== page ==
This is a continuation of the last blog about the root problem in representative democracies.
In representative democracies the people have no executive power; all they can do is elect the politicians, the politicians are the executive power.
Excessive power in the hands of politicians has also given interest groups a more powerful motivation to lobby them; it is far easier to lobby a few hundred politicians and governments than to persuade millions of voters that the interests of the corporation, or of the pressure group, coincide with the interests of the majority of citizens.
In this way politicians help the lobbies with laws and policies that may mean billions to those who the paid lobbyist represents, even if they go against the interests of the majority of citizens.
In direct democracy it is the other way around; the people have more power than the executive, the legislative and the Supreme Court or Constitutional Court of the country. The result is lobbies know it makes no sense to lobby politicians if the people have more executive power than the politicians. The result is far less influential lobbies.
However, in the US in particular, a terrible ruling by the US Supreme Court has given lobbies and rich people the means to “lobby” the people; more on this further down.
In direct democracy the people directly decide if laws and regulations passed by the elected representatives will go ahead or die. They also decide on large expenses; the government can not just go and say: “We believe the Olympics will be great for our country, therefore, we decide to support our great city of … (fill the blanks for your country) to host the 20xx Summer Olympic Games and will invest x billions in infrastructure”. They can not do that in a direct democracy country.
With respect to the judiciary, under direct democracy there is no “supreme court” to deal with constitutional issues; the people decide constitutional issues, the people “are” the Supreme Court,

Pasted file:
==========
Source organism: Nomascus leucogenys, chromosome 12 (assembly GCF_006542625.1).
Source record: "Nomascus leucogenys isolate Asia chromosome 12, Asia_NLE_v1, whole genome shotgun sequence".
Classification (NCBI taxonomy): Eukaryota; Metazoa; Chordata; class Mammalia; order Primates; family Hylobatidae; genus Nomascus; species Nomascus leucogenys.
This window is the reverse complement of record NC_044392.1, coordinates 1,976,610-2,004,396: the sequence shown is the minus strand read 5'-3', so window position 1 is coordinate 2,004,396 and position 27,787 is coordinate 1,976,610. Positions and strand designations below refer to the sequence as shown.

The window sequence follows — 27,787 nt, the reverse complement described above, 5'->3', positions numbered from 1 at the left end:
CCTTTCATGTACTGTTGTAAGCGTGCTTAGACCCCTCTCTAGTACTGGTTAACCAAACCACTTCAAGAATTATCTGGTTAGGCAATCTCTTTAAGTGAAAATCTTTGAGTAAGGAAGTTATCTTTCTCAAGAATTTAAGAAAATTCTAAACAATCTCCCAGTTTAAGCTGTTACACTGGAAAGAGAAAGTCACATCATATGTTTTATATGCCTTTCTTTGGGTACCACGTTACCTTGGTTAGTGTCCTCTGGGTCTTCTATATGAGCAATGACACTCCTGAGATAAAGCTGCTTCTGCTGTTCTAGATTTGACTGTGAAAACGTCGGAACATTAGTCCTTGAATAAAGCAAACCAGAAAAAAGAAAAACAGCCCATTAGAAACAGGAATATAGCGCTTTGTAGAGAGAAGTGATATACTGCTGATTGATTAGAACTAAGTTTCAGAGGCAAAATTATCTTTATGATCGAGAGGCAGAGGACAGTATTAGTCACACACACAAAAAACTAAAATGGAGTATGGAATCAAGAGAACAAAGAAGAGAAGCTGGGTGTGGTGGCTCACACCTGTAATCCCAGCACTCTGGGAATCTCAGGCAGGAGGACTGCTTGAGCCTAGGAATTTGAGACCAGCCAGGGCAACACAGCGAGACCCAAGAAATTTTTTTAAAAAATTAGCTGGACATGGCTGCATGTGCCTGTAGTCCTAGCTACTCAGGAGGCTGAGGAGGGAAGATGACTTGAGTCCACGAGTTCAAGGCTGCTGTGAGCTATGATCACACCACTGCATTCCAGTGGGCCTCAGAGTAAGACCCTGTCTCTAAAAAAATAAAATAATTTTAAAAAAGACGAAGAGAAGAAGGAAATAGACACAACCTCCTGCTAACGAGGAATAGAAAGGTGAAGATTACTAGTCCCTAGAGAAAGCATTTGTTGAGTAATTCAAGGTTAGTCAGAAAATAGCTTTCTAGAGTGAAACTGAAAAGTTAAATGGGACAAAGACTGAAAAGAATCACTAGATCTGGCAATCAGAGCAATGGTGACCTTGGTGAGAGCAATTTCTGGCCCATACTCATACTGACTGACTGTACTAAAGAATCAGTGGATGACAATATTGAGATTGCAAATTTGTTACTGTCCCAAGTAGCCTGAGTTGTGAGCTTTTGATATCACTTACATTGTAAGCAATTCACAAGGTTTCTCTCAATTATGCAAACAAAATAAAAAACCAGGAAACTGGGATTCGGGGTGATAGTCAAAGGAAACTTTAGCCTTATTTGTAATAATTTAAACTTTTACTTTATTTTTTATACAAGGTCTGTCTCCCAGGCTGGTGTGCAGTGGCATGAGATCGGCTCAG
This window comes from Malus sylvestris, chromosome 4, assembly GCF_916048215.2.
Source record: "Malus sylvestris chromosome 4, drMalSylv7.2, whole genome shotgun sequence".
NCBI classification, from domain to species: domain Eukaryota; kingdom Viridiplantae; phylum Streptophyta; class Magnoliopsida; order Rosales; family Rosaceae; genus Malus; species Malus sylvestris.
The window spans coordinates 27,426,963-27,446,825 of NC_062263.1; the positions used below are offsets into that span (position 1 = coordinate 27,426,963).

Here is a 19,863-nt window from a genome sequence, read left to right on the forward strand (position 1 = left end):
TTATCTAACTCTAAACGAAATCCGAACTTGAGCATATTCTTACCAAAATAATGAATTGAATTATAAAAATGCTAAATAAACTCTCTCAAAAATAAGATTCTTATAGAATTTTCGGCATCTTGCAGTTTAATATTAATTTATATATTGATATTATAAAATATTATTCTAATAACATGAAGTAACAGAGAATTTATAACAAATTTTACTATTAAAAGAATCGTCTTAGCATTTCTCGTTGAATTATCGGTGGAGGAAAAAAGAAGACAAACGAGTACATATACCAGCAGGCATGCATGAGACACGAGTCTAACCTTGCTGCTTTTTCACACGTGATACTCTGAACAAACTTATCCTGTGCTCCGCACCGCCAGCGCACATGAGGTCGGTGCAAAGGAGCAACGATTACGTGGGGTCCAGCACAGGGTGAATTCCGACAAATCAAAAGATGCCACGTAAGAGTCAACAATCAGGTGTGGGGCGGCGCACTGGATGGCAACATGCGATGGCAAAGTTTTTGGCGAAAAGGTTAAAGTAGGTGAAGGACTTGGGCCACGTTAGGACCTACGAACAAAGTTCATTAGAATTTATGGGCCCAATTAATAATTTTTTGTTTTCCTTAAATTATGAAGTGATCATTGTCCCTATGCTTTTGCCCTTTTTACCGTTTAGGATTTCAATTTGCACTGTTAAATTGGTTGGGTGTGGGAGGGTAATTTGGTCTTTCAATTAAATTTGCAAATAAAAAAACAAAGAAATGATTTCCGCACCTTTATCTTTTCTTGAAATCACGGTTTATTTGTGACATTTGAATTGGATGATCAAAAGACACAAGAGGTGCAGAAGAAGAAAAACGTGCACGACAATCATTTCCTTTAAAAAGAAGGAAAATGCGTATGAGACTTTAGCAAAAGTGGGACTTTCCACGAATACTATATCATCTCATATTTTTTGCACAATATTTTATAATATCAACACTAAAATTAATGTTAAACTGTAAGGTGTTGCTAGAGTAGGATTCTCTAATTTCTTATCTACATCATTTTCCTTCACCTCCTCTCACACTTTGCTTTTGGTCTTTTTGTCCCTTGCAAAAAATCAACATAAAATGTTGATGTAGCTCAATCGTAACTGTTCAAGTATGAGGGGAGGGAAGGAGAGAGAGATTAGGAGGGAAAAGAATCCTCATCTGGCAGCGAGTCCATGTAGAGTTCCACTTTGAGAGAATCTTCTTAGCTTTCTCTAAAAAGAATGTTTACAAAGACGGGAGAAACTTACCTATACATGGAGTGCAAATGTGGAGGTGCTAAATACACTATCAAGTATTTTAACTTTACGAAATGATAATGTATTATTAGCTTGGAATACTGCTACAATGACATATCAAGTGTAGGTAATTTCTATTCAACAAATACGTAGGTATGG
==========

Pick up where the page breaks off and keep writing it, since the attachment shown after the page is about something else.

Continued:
The “returns” to lobbies can be protected markets, professional associations who control how many people enter a profession, government subsidies, etc.
To make matters worse, in the US, the US Supreme Court made in 2010 one decision which makes representative to democracy even les representative.
It dit it when it decided a corporation, a professional association, an organized religion, a union or a rich person, spending millions of dollars in a political advertising campaign supporting or attacking a politician or a party, is merely exercising its right to free speech.
They can spend hundreds of millions to sway voters, and they do. This is not free speech, this is a massive tool to influence free speech; it is not far from controlling speech.
The decision did not say: “Corporations, other organizations, churches, rich people, etc., have the right to say: “our organization endorses or is against such and such candidate”; that would be reasonable.
The Court went far beyond. With this “Super PAC” approval the US Supreme court made it practically impossible to have “government with the people, for the people, by the people”.
In his dissenting opinion, Associate Justice John Paul Stevens argued in 2010 that the Court’s ruling represented “a rejection of the common sense of the American people, who have recognized a need to prevent corporations from undermining self government”, well said.
If the Supreme Court rejects common sense it is worse than not having Supreme Court at all.
Many lobbies have also learned to contribute to the campaigns of politicians of the major parties. They do it as an “insurance policy”; no matter who wins, they win. The lobbies are “bipartisan”, even “polypartisan”.
This is why both parties, for example, support immigration of cheaper foreign professionals of non-organized professions; computer programmers, for example. But they do not do that with strong organized professions who also know how to lobby.
Either way, lobbying is bad for the majority of citizens because it distorts democracy, the will of the majority of the people, and their interests, get pushed aside.
So, if you want to retake democracy for ordinary citizens and ordinary workers you have to push for direct democracy; you pay, you decide.